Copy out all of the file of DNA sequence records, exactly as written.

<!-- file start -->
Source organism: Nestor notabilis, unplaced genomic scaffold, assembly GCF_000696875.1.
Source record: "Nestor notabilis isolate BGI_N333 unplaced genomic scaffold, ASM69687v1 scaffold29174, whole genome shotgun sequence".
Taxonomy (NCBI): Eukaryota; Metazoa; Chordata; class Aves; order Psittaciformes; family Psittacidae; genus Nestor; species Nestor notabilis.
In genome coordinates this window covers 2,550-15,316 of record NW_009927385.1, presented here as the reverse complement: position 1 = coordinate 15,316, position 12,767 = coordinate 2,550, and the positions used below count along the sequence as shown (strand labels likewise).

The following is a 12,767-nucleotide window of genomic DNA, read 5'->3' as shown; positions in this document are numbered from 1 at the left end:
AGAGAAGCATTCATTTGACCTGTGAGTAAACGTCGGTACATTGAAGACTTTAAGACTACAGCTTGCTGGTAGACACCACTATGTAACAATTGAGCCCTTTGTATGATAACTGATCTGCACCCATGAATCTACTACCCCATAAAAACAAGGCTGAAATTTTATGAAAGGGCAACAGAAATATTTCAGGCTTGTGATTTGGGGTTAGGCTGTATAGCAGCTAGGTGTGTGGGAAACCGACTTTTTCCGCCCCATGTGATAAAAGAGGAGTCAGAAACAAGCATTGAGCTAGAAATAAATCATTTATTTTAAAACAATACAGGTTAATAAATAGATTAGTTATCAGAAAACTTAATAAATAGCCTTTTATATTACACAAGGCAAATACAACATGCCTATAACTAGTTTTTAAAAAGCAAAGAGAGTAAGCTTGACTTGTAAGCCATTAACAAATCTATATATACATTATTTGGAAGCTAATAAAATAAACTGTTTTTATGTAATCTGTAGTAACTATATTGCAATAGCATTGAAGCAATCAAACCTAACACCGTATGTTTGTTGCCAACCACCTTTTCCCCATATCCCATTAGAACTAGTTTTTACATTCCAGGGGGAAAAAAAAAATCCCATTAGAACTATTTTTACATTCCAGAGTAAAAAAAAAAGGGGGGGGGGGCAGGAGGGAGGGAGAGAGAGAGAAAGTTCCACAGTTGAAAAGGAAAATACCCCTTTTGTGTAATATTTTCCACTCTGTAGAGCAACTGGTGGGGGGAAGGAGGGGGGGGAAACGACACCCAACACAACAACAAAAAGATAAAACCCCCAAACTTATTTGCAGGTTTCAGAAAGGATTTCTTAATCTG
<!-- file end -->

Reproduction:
Source organism: Nestor notabilis, unplaced genomic scaffold, assembly GCF_000696875.1.
Source record: "Nestor notabilis isolate BGI_N333 unplaced genomic scaffold, ASM69687v1 scaffold29174, whole genome shotgun sequence".
Taxonomy (NCBI): Eukaryota; Metazoa; Chordata; class Aves; order Psittaciformes; family Psittacidae; genus Nestor; species Nestor notabilis.
In genome coordinates this window covers 2,550-15,316 of record NW_009927385.1, presented here as the reverse complement: position 1 = coordinate 15,316, position 12,767 = coordinate 2,550, and the positions used below count along the sequence as shown (strand labels likewise).

The following is a 12,767-nucleotide window of genomic DNA, read 5'->3' as shown; positions in this document are numbered from 1 at the left end:
AGAGAAGCATTCATTTGACCTGTGAGTAAACGTCGGTACATTGAAGACTTTAAGACTACAGCTTGCTGGTAGACACCACTATGTAACAATTGAGCCCTTTGTATGATAACTGATCTGCACCCATGAATCTACTACCCCATAAAAACAAGGCTGAAATTTTATGAAAGGGCAACAGAAATATTTCAGGCTTGTGATTTGGGGTTAGGCTGTATAGCAGCTAGGTGTGTGGGAAACCGACTTTTTCCGCCCCATGTGATAAAAGAGGAGTCAGAAACAAGCATTGAGCTAGAAATAAATCATTTATTTTAAAACAATACAGGTTAATAAATAGATTAGTTATCAGAAAACTTAATAAATAGCCTTTTATATTACACAAGGCAAATACAACATGCCTATAACTAGTTTTTAAAAAGCAAAGAGAGTAAGCTTGACTTGTAAGCCATTAACAAATCTATATATACATTATTTGGAAGCTAATAAAATAAACTGTTTTTATGTAATCTGTAGTAACTATATTGCAATAGCATTGAAGCAATCAAACCTAACACCGTATGTTTGTTGCCAACCACCTTTTCCCCATATCCCATTAGAACTAGTTTTTACATTCCAGGGGGAAAAAAAAAATCCCATTAGAACTATTTTTACATTCCAGAGTAAAAAAAAAAGGGGGGGGGGGCAGGAGGGAGGGAGAGAGAGAGAAAGTTCCACAGTTGAAAAGGAAAATACCCCTTTTGTGTAATATTTTCCACTCTGTAGAGCAACTGGTGGGGGGAAGGAGGGGGGGGAAACGACACCCAACACAACAACAAAAAGATAAAACCCCCAAACTTATTTGCAGGTTTCAGAAAGGATTTCTTAATCTG